Patrol isn't for everyone. Frustrated with a new generation of officers that asks, "Why?" before complying with orders, many old timers wonder what the bitching and whining of the youngsters is all about. Increasingly sympathetic to decriminalizing certain laws, while wishing for harsher penalties for still others, the new guard is equally bewildered by the old.

Meanwhile, the success of each generation is evaluated differently from agency to agency, from station to station. The bean counters will continue to tally the numbers of citations written and arrests made. Administrators will look askance at the guy who has one more citizen's complaint than they feel comfortable with. And patrol officers will continue to wonder just how important he or she is in a world where his captain rarely appears at briefings and her chief is never seen.

But make no mistake about it: Patrol is where the rubber meets the road. It is the most visible component of law enforcement operations. As such, its best interests should be monitored by those who have been there and done that as opposed to those who have had but a cursory exposure to its nuances while on the administrative fast track.

There have been improvements. As noted, technology has helped streamline much of the officer's work, with the paranoia that attached itself to many implementations such as GPS and dash cameras having largely abated. Moreover, many agencies now have peer support groups and psychological counseling programs available for their patrol officers.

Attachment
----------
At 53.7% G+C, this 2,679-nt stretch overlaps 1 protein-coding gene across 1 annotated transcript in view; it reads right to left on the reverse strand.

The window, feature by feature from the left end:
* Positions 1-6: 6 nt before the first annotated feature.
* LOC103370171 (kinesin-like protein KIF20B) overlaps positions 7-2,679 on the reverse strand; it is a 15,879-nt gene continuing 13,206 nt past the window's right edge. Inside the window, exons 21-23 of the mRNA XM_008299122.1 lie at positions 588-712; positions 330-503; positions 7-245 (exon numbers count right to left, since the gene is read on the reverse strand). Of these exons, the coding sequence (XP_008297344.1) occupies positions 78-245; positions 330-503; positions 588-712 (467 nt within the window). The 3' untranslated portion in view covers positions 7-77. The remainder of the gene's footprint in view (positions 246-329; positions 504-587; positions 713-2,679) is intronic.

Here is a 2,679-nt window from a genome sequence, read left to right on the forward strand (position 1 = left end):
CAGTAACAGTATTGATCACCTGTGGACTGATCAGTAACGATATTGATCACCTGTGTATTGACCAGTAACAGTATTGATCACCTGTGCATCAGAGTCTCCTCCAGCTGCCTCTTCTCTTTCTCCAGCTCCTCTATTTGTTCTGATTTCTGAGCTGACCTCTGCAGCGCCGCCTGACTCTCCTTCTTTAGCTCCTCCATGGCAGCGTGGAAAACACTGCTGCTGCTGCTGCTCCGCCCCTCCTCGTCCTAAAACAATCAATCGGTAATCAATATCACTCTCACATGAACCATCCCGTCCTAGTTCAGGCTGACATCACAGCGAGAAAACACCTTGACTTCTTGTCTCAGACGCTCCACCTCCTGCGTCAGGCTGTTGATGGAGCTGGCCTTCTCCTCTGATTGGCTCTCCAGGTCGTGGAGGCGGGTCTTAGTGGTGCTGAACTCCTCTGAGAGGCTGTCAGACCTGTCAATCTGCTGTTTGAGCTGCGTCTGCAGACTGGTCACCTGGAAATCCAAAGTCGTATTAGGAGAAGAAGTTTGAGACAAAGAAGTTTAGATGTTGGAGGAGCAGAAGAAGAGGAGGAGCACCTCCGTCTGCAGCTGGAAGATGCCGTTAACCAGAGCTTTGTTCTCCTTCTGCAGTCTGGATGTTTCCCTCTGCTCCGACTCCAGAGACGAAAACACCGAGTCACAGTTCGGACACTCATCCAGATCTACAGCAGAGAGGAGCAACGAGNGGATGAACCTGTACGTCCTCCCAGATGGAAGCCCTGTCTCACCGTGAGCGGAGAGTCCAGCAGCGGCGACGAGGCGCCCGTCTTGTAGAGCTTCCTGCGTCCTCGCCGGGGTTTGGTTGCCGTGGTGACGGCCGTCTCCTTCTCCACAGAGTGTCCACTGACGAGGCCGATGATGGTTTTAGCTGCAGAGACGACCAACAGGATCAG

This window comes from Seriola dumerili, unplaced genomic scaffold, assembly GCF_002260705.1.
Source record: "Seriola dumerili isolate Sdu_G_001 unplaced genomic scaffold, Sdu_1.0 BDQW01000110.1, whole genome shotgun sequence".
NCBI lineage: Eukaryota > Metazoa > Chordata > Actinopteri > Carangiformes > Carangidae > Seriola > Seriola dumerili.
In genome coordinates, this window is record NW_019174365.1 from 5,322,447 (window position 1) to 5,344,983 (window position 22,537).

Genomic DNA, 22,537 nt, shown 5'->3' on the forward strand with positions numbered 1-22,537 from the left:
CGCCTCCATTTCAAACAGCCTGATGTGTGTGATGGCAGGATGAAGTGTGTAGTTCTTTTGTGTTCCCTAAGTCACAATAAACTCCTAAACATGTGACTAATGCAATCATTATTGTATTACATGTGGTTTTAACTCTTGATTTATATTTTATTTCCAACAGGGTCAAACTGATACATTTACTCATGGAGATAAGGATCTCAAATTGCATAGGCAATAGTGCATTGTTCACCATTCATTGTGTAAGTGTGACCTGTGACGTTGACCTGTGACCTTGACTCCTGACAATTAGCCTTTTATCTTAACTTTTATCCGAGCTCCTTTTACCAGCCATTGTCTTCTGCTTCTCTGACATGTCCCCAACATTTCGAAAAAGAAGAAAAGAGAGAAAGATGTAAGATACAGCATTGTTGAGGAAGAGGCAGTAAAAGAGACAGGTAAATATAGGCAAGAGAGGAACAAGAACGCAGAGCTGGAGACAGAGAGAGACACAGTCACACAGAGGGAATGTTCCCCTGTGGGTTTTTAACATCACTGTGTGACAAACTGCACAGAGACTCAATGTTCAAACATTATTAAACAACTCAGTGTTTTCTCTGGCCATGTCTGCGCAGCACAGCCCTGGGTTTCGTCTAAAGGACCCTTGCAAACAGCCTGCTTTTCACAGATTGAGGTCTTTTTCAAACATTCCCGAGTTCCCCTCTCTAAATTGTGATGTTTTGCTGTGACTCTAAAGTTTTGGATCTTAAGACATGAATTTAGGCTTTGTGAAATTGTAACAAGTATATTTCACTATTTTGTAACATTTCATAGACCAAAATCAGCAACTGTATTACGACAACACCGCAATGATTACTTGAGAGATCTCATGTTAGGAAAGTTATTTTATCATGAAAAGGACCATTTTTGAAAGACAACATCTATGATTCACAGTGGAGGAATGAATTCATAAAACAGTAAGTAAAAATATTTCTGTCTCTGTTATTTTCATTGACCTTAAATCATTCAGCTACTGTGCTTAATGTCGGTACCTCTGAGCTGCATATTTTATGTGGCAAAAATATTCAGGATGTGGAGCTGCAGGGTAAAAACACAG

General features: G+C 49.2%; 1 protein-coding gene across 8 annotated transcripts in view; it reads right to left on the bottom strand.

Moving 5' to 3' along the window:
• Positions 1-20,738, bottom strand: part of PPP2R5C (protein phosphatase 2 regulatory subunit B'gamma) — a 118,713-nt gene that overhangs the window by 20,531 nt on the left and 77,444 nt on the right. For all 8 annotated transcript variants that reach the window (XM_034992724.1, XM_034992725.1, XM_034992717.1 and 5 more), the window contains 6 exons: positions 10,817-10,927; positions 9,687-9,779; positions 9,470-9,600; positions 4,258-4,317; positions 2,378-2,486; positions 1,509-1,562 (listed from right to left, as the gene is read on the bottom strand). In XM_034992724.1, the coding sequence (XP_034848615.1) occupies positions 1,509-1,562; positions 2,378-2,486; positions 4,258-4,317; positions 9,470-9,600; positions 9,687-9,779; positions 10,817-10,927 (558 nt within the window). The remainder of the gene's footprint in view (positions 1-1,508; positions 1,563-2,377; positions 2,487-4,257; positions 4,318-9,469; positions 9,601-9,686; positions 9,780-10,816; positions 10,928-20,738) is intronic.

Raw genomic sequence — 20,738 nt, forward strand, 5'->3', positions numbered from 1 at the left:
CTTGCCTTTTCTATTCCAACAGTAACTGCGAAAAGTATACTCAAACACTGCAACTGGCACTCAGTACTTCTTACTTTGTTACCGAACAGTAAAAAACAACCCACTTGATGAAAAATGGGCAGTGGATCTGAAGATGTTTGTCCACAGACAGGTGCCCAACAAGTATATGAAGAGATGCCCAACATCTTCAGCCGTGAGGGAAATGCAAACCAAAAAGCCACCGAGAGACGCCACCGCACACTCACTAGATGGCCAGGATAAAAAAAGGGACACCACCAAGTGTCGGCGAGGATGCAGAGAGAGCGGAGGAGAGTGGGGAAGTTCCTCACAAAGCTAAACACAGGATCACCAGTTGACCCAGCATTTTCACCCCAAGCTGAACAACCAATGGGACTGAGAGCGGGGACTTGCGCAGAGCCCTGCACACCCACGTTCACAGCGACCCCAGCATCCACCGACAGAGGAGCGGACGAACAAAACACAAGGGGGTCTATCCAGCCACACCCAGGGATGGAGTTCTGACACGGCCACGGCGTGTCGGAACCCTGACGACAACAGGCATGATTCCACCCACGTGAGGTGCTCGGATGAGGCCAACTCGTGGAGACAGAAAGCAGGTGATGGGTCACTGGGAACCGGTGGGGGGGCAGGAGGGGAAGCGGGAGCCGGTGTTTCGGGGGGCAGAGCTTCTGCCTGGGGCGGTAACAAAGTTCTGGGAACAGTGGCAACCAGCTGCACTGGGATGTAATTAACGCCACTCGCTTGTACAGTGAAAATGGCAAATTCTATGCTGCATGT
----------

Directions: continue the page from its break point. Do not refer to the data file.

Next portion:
But while improved technology, medicine, and tactics have helped officers, such advancements have in some degree been offset by a society that has become increasingly inured to violence, accepting of it within virtually all segments of its population, perhaps none more than its officers. Perhaps that's why 2007 was one of the deadliest years the law enforcement community has experienced in decades.

It's been said that working patrol is as much an art as it is a science. Always respected, it commands commensurate attention and not just fashionable lip service. Having a mission statement is fine but, for a mission to be successful, law enforcement agencies have to give their patrol forces the tools necessary to carry out that mission.

For patrol to be a success, agencies will have to establish and maintain rigorous hiring and training standards, allocate sufficient personnel and logistics, offer competitive pay, and be willing to confront the community with sometimes unpleasant truths about itself.

This will require parity in discipline and not the firing of a lowly officer and the mere administrative transfer of a member of the command staff for the same offense.